17 February, 2008

February recipe: Bedfordshire Clangers



“As the days begin to lengthen
So the cold begins to strengthen”

--Old saying

Statistically, February is the month with the lowest average minimum temperature, according to the Meteorological Office’s thirty-year data for England. So this no doubt explains why my thoughts at this time of year turn so often to hot, filling dishes featuring suet pastry or dumplings. Last year I posted a recipe for goulash with dumplings.

Here’s another comfort-food recipe for a cold winter day, a steamed savoury suet crust roll that goes by the name of Bedfordshire Clangers. Always ‘Clangers’ plural, even though a single large roll is made. It’s a traditional dish in the south midlands region of England, around the counties of Bedfordshire, Northamptonshire, Buckinghamshire and Hertfordshire, hence the ‘Bedfordshire’ component of the name.

As for ‘Clangers’? Well, one theory is that it comes from a Northamptonshire dialect word ‘clang’, meaning ‘to eat voraciously’ (see the British Regional Cooking website – scroll down). But no-one really knows, so your guess is as good as anyone else’s.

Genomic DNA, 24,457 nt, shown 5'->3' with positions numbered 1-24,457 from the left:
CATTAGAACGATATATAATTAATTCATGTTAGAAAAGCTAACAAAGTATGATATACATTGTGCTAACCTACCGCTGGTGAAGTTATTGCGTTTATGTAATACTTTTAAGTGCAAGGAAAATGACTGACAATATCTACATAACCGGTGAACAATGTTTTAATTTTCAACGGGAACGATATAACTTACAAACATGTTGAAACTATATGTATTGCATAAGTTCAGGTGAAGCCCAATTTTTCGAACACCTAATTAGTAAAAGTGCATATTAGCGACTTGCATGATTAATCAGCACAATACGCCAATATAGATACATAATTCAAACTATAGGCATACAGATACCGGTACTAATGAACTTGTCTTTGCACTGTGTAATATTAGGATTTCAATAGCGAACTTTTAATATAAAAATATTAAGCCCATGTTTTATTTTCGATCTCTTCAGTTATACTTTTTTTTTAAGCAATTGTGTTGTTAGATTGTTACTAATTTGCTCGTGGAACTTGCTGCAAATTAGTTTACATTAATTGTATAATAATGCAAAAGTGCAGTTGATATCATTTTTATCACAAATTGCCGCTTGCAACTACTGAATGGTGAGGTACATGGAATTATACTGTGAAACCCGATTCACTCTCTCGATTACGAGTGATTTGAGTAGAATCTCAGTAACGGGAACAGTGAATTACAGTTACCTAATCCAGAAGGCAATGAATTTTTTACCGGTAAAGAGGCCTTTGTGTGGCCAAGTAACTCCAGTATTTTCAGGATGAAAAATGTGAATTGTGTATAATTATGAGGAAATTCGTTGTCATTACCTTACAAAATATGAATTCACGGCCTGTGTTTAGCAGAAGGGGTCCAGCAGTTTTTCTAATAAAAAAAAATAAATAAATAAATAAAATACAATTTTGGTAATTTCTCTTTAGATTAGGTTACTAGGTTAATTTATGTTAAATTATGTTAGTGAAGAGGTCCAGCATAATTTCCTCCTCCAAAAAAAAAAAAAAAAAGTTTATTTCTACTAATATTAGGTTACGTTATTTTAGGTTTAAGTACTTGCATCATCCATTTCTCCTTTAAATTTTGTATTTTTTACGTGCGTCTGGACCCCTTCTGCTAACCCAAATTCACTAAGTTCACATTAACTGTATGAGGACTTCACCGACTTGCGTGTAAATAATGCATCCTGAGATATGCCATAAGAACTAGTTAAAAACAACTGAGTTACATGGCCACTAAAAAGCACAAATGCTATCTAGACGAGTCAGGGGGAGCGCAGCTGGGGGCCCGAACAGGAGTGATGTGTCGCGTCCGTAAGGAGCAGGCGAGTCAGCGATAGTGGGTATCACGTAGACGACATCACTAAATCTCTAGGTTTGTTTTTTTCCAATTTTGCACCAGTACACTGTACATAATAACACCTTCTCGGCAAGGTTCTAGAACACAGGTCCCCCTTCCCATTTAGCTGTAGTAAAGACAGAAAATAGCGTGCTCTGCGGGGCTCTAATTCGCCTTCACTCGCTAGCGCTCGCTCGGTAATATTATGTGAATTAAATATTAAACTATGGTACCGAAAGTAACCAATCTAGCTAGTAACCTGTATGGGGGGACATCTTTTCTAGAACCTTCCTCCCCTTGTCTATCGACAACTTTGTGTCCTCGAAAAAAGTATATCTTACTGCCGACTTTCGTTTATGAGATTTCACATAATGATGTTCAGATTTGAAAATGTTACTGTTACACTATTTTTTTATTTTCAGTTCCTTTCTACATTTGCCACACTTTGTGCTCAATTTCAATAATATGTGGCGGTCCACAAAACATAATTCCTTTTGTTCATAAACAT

I can, however, be fairly confident that it doesn’t derive from the British children’s television series The Clangers, about a family of knitted aliens who lived under saucepan lids on the Moon. Shame.

Here’s the recipe.

Bedfordshire Clangers

Serves 2

Suet crust pastry

6 oz (approx 150 g) self-raising flour
3 oz (approx 75 g) shredded suet
1 small cooking apple (about 4 oz, approx 100 g, when prepared)
1 oz (approx 25 g) raisins

Filling

6 oz (approx 150 g) shin beef or stewing steak
2 oz (approx 50 g) kidney (about 1 whole lamb kidney)
Half an onion (approx 3-4 oz, approx 75-100 g)

Mix the flour and suet in a bowl.
Gradually add cold water, mixing well after each addition, until the mixture forms a soft but not sticky dough. If the dough is sticky, you’ve added too much water, and need to mix in more flour until it stops being sticky.
Or you could buy ready-made suet crust pastry, if available.
Roll the pastry out on a floured work surface to an approximately square shape and about one-eighth of an inch or about 0.25 cm thick. It will probably end up about 12” (about 30 cm) square.
Peel the apple and chop it finely.